how would you relate to my generalization of the (non Shannon) information
---- Acknowledged difference ----
where the acknowledgor is not specified nor is the nature of the difference
(just 'deifferenc' is no information, unless absorbed into a pool of
organized data, identity does not constitute information - unless compared
with not-identity, to which it IS a difference.)
It can range from a differential el. charge to a Shakespeare story.
----- Original Message -----
From: "Lee Corbin" <[EMAIL PROTECTED]>
To: "EverythingList" <firstname.lastname@example.org>
Sent: Wednesday, May 18, 2005 3:07 AM
Subject: RE: What do you lose if you simply accept...
> Stathis writes
> > I was using the term "information" loosely, to include what is commonly
> > termed qualia, subjective experience etc. I agree that if a physical
> > is fully specified, then that is all you need in order to duplicate or
> > emulate the system. The new system will do everything the original one
> > including have conscious experiences. It's worth stressing this point
> > you don't need any special, non-physical information to emulate or
> > a conscious system; you don't need God to provide it with a soul, you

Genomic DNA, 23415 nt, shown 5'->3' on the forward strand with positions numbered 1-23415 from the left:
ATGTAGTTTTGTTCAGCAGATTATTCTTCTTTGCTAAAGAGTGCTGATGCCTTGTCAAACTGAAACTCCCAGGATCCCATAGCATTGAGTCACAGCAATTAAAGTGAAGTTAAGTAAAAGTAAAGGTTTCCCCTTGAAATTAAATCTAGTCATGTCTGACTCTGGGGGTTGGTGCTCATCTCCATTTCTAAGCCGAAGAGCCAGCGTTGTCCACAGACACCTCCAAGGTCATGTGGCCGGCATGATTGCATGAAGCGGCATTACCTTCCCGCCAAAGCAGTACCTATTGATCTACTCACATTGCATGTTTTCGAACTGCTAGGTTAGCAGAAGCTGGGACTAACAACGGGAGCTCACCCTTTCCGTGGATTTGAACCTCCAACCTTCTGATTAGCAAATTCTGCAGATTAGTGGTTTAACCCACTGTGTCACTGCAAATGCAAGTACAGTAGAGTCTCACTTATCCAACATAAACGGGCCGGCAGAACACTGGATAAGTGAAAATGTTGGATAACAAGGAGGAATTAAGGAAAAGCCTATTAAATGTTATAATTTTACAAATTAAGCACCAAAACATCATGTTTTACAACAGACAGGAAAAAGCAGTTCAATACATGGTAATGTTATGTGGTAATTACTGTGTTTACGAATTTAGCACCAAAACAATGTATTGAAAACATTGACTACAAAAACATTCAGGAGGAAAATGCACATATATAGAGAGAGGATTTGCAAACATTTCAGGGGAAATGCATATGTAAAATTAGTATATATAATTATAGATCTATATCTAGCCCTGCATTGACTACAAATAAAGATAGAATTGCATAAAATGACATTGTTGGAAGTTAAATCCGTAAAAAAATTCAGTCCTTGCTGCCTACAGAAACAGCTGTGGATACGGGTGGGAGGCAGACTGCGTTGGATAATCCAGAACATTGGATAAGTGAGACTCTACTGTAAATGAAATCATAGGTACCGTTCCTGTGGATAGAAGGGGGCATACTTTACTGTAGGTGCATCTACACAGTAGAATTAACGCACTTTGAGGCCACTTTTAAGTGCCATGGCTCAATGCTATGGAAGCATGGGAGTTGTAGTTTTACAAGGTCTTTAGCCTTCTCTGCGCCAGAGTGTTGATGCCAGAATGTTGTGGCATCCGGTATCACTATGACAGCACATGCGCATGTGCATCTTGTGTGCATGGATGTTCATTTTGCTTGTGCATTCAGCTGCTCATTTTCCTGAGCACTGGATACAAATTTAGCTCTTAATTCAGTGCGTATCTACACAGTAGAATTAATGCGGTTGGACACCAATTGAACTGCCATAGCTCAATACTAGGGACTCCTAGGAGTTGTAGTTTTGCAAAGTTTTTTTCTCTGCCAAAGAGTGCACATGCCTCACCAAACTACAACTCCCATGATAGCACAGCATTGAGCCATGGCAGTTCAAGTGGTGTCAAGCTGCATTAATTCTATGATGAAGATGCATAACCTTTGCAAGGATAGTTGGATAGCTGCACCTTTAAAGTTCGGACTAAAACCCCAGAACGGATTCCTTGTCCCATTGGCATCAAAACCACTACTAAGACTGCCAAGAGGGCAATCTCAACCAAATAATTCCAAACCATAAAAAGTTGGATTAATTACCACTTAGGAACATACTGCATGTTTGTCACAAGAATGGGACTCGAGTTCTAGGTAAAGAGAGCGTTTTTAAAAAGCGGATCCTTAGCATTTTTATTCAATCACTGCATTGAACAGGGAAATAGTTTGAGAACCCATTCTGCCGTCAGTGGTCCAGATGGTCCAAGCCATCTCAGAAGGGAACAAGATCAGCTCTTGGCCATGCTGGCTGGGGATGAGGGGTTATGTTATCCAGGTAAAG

> > need to purchase a mind-body interface kit, you don't need to meditate
> > wave quartz crystals around, and you don't need to have 1st person
> > of its subjective experiences. All you need is a few kilograms of raw
> > materials, a molecular assembler mechanism, and the data which indicates
> > where each bit goes. Once the job is finished, you automatically have a
> > system which talks, eats, and is conscious. Psychology and biology have
> > reduced to physics and chemistry. Consciousness has been shown to be
> > an emergent phenomenon in a particular type of biological computer.
> > far?
> Well, this is certainly all right by me---though hardly by everyone
> here. You have described very well the ordinary reduction of humans
> and animals to ordinary physical mechanisms, a view that was
> widespread among materialists all through the 19th and 20th
> centuries, even if they didn't have as much evidence as we do.
> > OK: having said all that, and assuming at this point that we know the
> > position and function of every atom in this newly created system, I
> > would wonder what it feels like to actually *be* this system.
> Have you read Hofstadter's comments on Thomas Nagel's essay "What is
> it Like to be a Bat?". (Most easily accessed in "The Mind's I" by
> Hofstadter and Dennett.) And I presume that you're familiar with
> Daniel Dennett's views on qualia, as in "Consciousness Explained",
> but that you reject them? (I'm rather new to this list.)